Dr. Christopher Carmona, MAS Advisor at Brownsville Campus and MAS Affiliate
Dr. Christopher Carmona is an Assistant Professor in the Creative Writing Program at the University of Texas Rio Grande Valley where he focuses on Latin@ /Chican@ /Native Rhetorics and Poetics as well as Beat Poetry and Narrative. His story, “Strange Leaves,” was the third finalist in the Texas Observer Short Story Contest of 2014. He was a nominee for the Alfredo Cisneros de Miral Foundation Award for Writers in 2011 and a Pushcart Prize nominee in 2013. He has been published in journals such as Callaloo Literary Journal and The American Book Review. He has two books of poetry, beat and I Have Always Been Here. His newest work is entitled Nuevas Voces Poeticas: A Dialogue about the New Chican@ Identities discussing the state of Chican@ identity in a post-9/11 world. Currently, he is editing an anthology called Outrage: A Protest Anthology about Injustice in a Post 9/11 World to be published by Slough Press in 2015 and working on first collection of short stories entitled, Stories, Not Atoms to be published in 2016. He is the organizer of the Annual Beat Poetry and Arts Festival, the organizer of the Writers Live Series, and the Brownsville coordinator for the Mexican American Studies Program.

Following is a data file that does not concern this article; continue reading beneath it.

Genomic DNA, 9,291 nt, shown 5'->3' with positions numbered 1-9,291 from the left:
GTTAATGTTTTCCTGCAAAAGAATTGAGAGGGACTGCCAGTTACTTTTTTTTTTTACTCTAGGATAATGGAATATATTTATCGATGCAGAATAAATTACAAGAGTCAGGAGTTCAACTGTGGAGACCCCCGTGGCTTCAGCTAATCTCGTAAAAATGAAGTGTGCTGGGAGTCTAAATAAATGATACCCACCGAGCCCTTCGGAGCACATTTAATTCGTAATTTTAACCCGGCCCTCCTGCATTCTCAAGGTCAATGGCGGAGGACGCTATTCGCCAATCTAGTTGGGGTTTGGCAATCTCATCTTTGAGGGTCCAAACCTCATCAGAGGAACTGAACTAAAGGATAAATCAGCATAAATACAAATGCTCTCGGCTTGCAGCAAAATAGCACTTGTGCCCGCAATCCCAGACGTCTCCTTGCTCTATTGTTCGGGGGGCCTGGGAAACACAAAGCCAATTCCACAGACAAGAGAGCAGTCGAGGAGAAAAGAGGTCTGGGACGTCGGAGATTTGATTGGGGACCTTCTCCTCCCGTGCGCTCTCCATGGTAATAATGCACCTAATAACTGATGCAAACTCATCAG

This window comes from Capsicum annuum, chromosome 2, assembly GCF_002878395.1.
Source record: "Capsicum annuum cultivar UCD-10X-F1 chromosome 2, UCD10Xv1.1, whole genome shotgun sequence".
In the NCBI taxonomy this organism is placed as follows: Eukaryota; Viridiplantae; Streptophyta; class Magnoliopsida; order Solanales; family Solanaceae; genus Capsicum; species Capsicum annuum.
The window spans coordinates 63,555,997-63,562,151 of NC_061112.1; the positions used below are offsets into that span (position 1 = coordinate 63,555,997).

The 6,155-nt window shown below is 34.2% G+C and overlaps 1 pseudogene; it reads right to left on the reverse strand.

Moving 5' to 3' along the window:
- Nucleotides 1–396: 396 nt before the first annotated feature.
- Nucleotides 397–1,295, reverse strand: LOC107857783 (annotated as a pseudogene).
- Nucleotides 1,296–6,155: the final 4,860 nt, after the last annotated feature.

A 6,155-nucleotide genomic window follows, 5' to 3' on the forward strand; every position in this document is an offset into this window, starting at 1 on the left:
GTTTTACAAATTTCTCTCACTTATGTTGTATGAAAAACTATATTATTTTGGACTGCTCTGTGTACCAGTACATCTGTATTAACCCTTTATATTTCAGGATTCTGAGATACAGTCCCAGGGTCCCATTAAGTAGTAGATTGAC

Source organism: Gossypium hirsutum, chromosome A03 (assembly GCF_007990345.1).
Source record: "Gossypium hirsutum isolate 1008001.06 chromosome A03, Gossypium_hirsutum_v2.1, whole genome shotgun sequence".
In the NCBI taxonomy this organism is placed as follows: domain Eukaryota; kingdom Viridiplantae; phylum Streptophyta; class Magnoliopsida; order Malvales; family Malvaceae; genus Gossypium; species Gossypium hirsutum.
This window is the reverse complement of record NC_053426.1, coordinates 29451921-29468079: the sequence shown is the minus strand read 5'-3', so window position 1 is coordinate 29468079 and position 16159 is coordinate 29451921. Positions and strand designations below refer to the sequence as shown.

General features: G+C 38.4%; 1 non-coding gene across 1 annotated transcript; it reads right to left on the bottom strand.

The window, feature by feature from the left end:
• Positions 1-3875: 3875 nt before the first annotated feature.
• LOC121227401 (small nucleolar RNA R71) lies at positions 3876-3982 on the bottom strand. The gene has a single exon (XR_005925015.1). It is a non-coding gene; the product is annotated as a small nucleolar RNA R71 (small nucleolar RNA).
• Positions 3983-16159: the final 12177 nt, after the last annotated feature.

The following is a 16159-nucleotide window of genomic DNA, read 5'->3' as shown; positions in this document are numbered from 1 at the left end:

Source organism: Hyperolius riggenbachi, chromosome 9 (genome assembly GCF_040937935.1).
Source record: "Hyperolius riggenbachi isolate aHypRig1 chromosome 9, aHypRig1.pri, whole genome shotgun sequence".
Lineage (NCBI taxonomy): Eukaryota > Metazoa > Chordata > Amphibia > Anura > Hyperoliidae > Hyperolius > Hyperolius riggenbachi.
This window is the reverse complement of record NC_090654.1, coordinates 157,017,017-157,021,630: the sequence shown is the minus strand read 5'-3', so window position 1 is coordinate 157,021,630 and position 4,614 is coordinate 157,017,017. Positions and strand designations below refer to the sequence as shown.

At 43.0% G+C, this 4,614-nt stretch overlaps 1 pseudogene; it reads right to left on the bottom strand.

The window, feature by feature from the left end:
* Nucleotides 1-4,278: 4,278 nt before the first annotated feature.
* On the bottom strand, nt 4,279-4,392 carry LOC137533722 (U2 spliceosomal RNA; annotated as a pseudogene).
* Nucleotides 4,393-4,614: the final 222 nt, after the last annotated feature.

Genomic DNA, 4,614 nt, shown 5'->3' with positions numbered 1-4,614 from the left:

Dr. Amy Cummins, MAS Affiliate
Literature and Cultural Studies